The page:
Finding the Rabbit
Ju Ming ParkA few months ago, Jennifer took Dennis, Rodger and me to Ju Ming Park, which is in Jin Shan, up the coast to the northwest a bit. Ju Ming is a famous sculptor who has won awards in many different countries. The park was a beautiful bit of acreage on top of a hill overlooking the ocean, and despite the chilly, overcast day it was wonderful to get out and be among the trees, grass and fresh air for a while. My camera was broken the day we went, so Rodger kindly loaned me the use of his, and between us we took over 70 pictures. These pictures are long overdue for posting, but it’s taken a while to go through them. Enjoy!
No, it's not raining. This shot was taken from inside the glass foyer leading from the entrance building out into the park, which was itself part of a fountain - hence the water. Dennis and I are both on the other side of the wall.
Rodger and Dennis
The Zipper and Umbrella Series
A more capricious side of Ju Ming
I've always wondered what's inside the rocks. Now we can find out.
You have to be very careful around zipper gardens. You never know when they're going to close up.
Rodger doing Tai Chi.
This is my favorite picture of all.
Tai Chi SeriesOne of the things that made Ju Ming so famous was his series of sculptures portraying people doing Tai Chi. I like his chiseled people in general, but what I like about the Tai Chi series is the way he captured their movement so well. And, as a bonus, you'll find at the end three people who are trying to look like they can move well!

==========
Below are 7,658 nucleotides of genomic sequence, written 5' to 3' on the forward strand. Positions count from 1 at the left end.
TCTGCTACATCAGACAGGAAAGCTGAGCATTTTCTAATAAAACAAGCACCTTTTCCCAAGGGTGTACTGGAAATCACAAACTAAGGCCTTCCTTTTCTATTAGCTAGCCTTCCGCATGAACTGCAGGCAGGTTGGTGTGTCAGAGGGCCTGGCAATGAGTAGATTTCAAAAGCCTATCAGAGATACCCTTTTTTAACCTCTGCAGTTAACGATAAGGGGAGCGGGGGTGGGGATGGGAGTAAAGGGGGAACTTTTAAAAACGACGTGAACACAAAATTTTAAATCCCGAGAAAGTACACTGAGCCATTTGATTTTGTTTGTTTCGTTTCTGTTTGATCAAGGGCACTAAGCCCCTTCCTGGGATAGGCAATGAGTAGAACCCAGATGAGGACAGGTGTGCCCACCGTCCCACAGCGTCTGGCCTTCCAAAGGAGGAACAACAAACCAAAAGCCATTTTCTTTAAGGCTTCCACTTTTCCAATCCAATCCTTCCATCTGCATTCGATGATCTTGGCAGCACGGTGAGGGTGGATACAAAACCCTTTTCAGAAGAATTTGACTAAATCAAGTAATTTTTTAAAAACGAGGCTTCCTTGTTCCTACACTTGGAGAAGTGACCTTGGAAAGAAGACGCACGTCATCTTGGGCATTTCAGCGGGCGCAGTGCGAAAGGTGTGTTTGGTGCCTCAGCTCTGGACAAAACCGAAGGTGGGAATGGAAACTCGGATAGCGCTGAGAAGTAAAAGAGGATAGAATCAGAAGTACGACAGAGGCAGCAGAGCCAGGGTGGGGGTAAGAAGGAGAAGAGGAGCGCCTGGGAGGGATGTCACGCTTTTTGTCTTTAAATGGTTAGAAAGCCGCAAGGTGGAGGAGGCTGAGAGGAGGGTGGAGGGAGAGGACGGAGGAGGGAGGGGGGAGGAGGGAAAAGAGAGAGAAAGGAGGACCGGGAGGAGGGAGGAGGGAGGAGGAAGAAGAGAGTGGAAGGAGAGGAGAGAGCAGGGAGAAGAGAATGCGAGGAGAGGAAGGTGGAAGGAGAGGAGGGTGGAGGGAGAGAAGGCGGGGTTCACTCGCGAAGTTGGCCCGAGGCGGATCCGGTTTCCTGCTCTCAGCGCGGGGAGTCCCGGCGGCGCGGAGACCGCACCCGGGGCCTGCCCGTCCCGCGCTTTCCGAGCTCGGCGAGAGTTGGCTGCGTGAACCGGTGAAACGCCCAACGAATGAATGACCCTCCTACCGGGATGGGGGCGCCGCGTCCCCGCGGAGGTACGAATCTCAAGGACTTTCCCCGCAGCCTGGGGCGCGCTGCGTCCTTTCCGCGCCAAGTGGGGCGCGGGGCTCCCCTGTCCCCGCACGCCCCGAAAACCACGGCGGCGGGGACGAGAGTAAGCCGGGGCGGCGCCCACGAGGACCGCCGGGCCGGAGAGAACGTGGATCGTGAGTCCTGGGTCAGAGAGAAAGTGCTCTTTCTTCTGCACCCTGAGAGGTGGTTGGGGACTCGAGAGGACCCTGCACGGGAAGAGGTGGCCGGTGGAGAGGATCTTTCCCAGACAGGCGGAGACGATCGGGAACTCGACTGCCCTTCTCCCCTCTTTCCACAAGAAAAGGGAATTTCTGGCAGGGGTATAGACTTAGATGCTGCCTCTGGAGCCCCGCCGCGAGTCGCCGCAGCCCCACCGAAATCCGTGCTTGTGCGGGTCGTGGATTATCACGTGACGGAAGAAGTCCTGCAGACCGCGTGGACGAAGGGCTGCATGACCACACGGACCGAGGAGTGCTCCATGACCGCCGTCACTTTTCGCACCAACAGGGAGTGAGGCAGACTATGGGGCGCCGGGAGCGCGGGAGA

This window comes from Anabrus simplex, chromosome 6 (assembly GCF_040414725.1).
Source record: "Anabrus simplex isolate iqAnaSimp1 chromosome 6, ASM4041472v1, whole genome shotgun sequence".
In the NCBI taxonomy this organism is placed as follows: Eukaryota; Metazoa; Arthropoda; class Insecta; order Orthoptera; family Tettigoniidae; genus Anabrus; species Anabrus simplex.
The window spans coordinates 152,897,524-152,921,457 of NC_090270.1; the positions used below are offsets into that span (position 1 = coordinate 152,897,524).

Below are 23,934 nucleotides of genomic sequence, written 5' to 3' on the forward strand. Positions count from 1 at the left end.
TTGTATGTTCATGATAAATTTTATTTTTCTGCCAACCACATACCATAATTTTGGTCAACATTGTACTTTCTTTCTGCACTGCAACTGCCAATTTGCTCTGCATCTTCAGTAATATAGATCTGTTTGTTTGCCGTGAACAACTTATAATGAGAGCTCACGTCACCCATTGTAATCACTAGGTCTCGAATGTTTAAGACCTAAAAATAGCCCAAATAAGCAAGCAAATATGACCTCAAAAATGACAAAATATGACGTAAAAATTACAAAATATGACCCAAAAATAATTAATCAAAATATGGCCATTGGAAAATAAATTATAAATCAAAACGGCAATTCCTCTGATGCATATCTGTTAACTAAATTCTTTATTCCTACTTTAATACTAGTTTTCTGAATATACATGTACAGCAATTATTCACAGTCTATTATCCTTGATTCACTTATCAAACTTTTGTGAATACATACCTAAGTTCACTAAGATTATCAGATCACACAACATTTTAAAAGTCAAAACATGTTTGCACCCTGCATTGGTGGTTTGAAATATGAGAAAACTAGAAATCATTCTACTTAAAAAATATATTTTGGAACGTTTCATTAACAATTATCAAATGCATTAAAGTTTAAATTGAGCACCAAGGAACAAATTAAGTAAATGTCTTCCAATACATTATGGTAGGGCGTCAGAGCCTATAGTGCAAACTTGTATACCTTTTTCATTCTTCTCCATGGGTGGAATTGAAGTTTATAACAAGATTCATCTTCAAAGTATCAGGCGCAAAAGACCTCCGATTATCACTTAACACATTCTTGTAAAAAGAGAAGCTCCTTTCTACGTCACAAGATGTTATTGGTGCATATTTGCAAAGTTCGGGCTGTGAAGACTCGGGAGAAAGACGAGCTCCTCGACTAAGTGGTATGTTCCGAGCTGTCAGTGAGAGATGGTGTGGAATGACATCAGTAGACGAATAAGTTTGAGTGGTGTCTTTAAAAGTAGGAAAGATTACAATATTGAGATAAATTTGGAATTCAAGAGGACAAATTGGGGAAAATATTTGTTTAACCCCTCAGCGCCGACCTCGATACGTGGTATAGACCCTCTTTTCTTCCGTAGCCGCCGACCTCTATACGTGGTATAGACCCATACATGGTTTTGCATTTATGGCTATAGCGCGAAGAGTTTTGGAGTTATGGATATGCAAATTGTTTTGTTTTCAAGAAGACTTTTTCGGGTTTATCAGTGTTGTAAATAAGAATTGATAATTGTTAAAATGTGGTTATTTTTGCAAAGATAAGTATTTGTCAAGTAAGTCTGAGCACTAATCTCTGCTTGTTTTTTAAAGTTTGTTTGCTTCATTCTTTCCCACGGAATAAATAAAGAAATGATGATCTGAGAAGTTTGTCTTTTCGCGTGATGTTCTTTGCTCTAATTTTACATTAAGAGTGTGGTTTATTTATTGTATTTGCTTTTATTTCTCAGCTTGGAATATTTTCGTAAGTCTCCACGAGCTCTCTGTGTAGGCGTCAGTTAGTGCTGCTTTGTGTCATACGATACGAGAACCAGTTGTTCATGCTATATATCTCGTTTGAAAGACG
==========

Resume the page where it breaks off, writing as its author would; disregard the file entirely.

Armed Forces SeriesIn this series, Ju Ming pays tribute to the armed forces. There were more of these guys around the park than any other series, and being among them did kind of make you stand up a little taller.
This ship was the most impressive part of the park for me. It towered above everything around it, and was visible from the entrance gate. Its shape is not complete; it's actually just a suggestion of a battleship.
Notice the flag waver in the middle.
Like the ship, this jet isn't real, but a very convincing suggestion of the real thing. Here's Dennis inside the hangar.
Ju Ming himself, in his paratrooper duds.
There are no foreign lands. It is the traveler only who is foreign.
- Robert Louis Stevenson